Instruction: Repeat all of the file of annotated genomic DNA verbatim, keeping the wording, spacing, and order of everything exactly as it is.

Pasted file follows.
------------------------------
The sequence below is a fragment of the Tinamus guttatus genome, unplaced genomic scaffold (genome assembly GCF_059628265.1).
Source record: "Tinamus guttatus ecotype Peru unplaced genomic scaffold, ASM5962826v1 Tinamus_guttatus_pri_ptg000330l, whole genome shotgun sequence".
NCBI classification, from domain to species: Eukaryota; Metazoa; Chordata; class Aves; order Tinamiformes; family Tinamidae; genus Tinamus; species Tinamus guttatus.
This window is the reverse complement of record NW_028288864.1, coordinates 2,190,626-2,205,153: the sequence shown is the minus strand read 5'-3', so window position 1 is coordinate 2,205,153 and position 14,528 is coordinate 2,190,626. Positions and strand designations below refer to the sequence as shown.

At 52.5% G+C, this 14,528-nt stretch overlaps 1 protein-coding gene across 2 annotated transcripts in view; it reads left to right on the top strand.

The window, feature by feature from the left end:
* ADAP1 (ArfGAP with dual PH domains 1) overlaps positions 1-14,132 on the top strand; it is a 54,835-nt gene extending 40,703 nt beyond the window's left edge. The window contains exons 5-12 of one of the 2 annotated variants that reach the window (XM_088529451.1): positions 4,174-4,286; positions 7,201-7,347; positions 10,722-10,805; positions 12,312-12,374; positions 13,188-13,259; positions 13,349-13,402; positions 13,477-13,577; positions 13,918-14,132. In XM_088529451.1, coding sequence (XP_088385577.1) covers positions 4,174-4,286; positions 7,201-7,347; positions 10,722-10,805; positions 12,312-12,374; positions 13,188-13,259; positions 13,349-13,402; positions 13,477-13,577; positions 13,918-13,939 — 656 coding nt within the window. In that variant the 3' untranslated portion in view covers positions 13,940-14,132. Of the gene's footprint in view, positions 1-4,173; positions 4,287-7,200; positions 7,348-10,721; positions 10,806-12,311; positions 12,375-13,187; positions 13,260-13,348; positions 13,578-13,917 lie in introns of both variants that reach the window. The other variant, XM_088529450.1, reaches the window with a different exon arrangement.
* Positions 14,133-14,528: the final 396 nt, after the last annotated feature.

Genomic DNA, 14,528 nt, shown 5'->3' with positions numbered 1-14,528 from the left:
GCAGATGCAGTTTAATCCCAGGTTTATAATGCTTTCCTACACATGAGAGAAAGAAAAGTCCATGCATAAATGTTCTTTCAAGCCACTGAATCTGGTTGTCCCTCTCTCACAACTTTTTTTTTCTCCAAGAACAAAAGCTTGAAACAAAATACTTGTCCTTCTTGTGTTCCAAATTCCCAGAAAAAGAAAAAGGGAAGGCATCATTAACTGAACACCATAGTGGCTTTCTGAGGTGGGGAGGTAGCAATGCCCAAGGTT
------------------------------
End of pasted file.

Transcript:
The sequence below is a fragment of the Tinamus guttatus genome, unplaced genomic scaffold (genome assembly GCF_059628265.1).
Source record: "Tinamus guttatus ecotype Peru unplaced genomic scaffold, ASM5962826v1 Tinamus_guttatus_pri_ptg000330l, whole genome shotgun sequence".
NCBI classification, from domain to species: Eukaryota; Metazoa; Chordata; class Aves; order Tinamiformes; family Tinamidae; genus Tinamus; species Tinamus guttatus.
This window is the reverse complement of record NW_028288864.1, coordinates 2,190,626-2,205,153: the sequence shown is the minus strand read 5'-3', so window position 1 is coordinate 2,205,153 and position 14,528 is coordinate 2,190,626. Positions and strand designations below refer to the sequence as shown.

At 52.5% G+C, this 14,528-nt stretch overlaps 1 protein-coding gene across 2 annotated transcripts in view; it reads left to right on the top strand.

The window, feature by feature from the left end:
* ADAP1 (ArfGAP with dual PH domains 1) overlaps positions 1-14,132 on the top strand; it is a 54,835-nt gene extending 40,703 nt beyond the window's left edge. The window contains exons 5-12 of one of the 2 annotated variants that reach the window (XM_088529451.1): positions 4,174-4,286; positions 7,201-7,347; positions 10,722-10,805; positions 12,312-12,374; positions 13,188-13,259; positions 13,349-13,402; positions 13,477-13,577; positions 13,918-14,132. In XM_088529451.1, coding sequence (XP_088385577.1) covers positions 4,174-4,286; positions 7,201-7,347; positions 10,722-10,805; positions 12,312-12,374; positions 13,188-13,259; positions 13,349-13,402; positions 13,477-13,577; positions 13,918-13,939 — 656 coding nt within the window. In that variant the 3' untranslated portion in view covers positions 13,940-14,132. Of the gene's footprint in view, positions 1-4,173; positions 4,287-7,200; positions 7,348-10,721; positions 10,806-12,311; positions 12,375-13,187; positions 13,260-13,348; positions 13,578-13,917 lie in introns of both variants that reach the window. The other variant, XM_088529450.1, reaches the window with a different exon arrangement.
* Positions 14,133-14,528: the final 396 nt, after the last annotated feature.

Genomic DNA, 14,528 nt, shown 5'->3' with positions numbered 1-14,528 from the left:
GCAGATGCAGTTTAATCCCAGGTTTATAATGCTTTCCTACACATGAGAGAAAGAAAAGTCCATGCATAAATGTTCTTTCAAGCCACTGAATCTGGTTGTCCCTCTCTCACAACTTTTTTTTTCTCCAAGAACAAAAGCTTGAAACAAAATACTTGTCCTTCTTGTGTTCCAAATTCCCAGAAAAAGAAAAAGGGAAGGCATCATTAACTGAACACCATAGTGGCTTTCTGAGGTGGGGAGGTAGCAATGCCCAAGGTT